I other day I was at a meeting when I heard someone say, “I not working with anyone. I need to work on me. I need to take care my sobriety, my health, my needs, afterall this is a selfish program.”
But what does our Big Book of Alcoholics Anonymous say about that?
Page 20, paragraph 1:
“Our very lives, as ex-problem drinkers depend upon our constant thought of others and how we may help meet their needs.”
Page 97, paragraph 2:
“Helping others is the foundation stone of your recovery. A kindly act once in a while isn’t enough. You have to act the Good Samaritan every day, if need be. It may mean the loss of many nights’ sleep, great interference with your pleasures, interruptions to your business. It may mean sharing your money and your home, counseling frantic wives and relatives, innumerable trips to police courts, sanitariums, hospitals, jails and asylums. Your telephone may jangle at any time of the day or night. ”
“For if an alcoholic failed to perfect and enlarge his spiritual life through work and self-sacrifice for others, he could not survive the certain trials and low spots ahead.”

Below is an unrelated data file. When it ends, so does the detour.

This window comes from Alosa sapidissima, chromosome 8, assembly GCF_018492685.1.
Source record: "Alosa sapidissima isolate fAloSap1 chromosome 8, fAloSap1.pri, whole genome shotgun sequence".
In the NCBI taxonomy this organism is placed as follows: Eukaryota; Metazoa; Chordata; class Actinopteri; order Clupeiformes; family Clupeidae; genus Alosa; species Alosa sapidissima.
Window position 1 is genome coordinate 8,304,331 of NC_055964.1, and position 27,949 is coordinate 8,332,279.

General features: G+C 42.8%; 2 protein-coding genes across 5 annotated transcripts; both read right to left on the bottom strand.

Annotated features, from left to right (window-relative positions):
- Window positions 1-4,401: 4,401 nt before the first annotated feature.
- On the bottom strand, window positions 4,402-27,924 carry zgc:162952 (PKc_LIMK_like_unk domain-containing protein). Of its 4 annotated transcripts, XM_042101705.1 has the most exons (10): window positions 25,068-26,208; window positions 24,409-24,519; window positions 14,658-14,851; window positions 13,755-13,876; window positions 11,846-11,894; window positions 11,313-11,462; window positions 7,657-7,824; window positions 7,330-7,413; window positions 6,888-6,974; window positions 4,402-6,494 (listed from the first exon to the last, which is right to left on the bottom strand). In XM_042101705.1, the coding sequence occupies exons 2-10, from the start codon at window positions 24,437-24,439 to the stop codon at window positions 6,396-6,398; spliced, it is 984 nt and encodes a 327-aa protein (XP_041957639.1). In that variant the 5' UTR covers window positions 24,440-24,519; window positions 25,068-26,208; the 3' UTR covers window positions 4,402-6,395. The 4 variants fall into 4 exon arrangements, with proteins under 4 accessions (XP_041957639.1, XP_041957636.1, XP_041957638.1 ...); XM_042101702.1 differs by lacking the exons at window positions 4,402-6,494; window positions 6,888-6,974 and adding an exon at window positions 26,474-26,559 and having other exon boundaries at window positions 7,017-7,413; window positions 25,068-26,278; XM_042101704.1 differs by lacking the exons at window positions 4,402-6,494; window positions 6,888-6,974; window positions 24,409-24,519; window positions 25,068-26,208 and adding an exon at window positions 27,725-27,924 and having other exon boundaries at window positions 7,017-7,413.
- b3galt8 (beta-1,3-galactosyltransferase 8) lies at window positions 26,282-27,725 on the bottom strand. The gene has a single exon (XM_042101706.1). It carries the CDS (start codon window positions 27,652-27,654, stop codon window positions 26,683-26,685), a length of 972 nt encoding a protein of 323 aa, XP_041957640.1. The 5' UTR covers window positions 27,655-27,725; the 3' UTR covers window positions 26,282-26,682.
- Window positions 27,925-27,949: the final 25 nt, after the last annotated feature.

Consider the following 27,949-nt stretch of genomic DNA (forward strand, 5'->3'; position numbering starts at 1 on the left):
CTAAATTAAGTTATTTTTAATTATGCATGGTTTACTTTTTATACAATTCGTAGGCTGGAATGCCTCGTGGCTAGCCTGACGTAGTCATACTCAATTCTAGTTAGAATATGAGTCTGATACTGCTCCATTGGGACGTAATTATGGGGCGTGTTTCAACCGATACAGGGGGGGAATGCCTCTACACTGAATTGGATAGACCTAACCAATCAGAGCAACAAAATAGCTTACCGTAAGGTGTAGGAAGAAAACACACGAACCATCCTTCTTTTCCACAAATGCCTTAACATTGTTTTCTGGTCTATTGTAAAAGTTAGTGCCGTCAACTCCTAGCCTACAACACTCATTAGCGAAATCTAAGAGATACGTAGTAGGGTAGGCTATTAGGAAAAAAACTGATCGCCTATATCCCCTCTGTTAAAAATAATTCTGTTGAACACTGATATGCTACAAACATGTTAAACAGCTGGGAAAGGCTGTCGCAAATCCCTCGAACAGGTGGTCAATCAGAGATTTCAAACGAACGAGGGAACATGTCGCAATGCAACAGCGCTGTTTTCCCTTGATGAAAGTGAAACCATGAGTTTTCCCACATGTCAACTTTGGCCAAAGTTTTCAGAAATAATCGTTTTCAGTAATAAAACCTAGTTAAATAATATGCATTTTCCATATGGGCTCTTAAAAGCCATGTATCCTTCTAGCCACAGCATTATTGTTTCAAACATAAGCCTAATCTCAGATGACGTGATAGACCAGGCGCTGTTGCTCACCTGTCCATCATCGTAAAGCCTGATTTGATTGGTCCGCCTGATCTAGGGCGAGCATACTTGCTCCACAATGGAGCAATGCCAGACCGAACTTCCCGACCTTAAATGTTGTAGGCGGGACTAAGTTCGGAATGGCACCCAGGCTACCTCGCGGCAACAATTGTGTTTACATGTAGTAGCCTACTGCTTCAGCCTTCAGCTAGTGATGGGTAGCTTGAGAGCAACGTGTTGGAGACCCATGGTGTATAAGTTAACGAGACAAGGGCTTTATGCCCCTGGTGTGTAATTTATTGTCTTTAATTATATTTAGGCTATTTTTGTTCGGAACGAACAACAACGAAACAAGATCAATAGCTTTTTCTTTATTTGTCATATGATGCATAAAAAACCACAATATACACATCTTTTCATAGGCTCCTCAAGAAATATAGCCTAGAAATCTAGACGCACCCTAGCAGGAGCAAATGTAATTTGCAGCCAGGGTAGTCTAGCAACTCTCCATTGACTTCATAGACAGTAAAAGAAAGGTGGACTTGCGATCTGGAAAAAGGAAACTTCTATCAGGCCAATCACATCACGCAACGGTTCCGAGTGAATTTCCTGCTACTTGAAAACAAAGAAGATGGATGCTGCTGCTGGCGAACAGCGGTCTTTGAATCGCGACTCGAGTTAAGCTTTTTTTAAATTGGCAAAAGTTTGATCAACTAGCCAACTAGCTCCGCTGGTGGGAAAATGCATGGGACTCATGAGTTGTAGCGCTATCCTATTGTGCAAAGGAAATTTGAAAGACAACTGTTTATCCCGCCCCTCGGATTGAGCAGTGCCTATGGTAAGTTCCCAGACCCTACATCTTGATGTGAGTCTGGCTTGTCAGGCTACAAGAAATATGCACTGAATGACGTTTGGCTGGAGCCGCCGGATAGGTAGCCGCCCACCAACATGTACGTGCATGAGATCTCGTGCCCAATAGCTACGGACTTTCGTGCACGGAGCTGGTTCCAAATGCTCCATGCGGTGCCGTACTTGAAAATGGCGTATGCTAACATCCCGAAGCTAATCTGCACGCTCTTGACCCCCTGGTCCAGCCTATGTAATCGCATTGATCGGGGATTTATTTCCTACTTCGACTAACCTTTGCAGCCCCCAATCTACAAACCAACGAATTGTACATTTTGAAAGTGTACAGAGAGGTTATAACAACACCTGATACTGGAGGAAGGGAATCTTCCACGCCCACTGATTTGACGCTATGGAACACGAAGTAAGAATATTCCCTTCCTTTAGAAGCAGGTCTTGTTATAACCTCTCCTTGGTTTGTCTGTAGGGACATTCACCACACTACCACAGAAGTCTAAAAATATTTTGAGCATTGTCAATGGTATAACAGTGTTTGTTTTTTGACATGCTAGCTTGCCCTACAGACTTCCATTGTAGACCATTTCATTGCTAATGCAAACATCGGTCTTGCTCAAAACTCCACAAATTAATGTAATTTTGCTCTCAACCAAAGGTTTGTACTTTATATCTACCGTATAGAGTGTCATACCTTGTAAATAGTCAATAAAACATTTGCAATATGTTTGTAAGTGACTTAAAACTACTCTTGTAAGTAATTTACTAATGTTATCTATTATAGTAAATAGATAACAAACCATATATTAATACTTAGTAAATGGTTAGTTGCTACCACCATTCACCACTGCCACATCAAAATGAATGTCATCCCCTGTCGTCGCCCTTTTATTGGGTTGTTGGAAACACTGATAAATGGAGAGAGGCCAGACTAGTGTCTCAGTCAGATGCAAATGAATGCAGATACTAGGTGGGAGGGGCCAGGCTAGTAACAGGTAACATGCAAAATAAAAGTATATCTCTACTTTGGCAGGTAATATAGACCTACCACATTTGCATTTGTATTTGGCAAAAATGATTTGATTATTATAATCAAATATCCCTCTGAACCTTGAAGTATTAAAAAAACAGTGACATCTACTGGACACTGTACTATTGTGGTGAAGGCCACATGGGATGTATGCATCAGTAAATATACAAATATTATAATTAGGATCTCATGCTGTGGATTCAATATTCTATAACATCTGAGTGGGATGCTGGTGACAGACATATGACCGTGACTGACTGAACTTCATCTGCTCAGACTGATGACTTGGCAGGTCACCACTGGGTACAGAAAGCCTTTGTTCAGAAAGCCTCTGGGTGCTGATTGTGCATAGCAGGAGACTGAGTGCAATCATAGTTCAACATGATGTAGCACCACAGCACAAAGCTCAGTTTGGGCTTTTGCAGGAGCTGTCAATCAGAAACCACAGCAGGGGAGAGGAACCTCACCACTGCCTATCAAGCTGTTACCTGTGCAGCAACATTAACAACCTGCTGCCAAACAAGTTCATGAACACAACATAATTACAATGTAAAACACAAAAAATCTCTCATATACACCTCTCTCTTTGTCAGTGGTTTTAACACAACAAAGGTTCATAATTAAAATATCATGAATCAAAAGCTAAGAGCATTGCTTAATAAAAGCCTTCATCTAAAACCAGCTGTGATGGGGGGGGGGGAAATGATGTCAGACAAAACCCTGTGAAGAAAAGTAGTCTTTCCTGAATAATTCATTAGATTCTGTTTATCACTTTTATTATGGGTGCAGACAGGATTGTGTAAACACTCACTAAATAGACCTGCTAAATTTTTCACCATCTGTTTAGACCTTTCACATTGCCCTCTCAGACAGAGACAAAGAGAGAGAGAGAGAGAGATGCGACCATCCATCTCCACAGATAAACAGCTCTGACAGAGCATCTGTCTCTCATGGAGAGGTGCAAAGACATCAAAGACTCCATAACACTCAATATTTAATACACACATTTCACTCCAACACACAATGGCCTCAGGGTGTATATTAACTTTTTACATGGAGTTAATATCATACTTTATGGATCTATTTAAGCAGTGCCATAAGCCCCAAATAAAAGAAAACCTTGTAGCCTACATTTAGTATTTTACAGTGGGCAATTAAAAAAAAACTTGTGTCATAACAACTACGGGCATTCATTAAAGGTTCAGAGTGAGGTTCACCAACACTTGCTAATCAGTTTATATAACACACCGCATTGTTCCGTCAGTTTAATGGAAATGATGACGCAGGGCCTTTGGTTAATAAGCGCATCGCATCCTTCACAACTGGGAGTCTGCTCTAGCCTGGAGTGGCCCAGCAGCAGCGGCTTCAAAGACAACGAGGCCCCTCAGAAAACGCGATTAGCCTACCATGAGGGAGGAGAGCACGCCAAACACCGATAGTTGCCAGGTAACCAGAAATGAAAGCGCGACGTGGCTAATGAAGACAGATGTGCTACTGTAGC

Page 62, paragraph 2:
“Selfishness, self-centeredness! That, we think, is the root of our troubles.”
Page 62, paragraph 3:
“So our troubles, we think, are basically of our own making. They arise out of ourselves, and the alcoholic is an extreme example of self-will run riot, though he usually doesn’t think so. Above everything, we alcoholics must be rid of this selfishness. We must, or it kill us!”
I always remember when I hear someone say, “This a selfish program”, the words from the Joe and Charlie steps series:
“When I take care of God’s business, God takes care of me.”
For years I tried to stay sober and clean on my will power and my need to stop and could not. It was not until I started putting the needs of others ahead my own that things changed. When I focus my energy on helping the other person stay sober, God takes care of my sobriety. It took a tremendous leap of faith to practice this principle but, for many years now this has been my experience.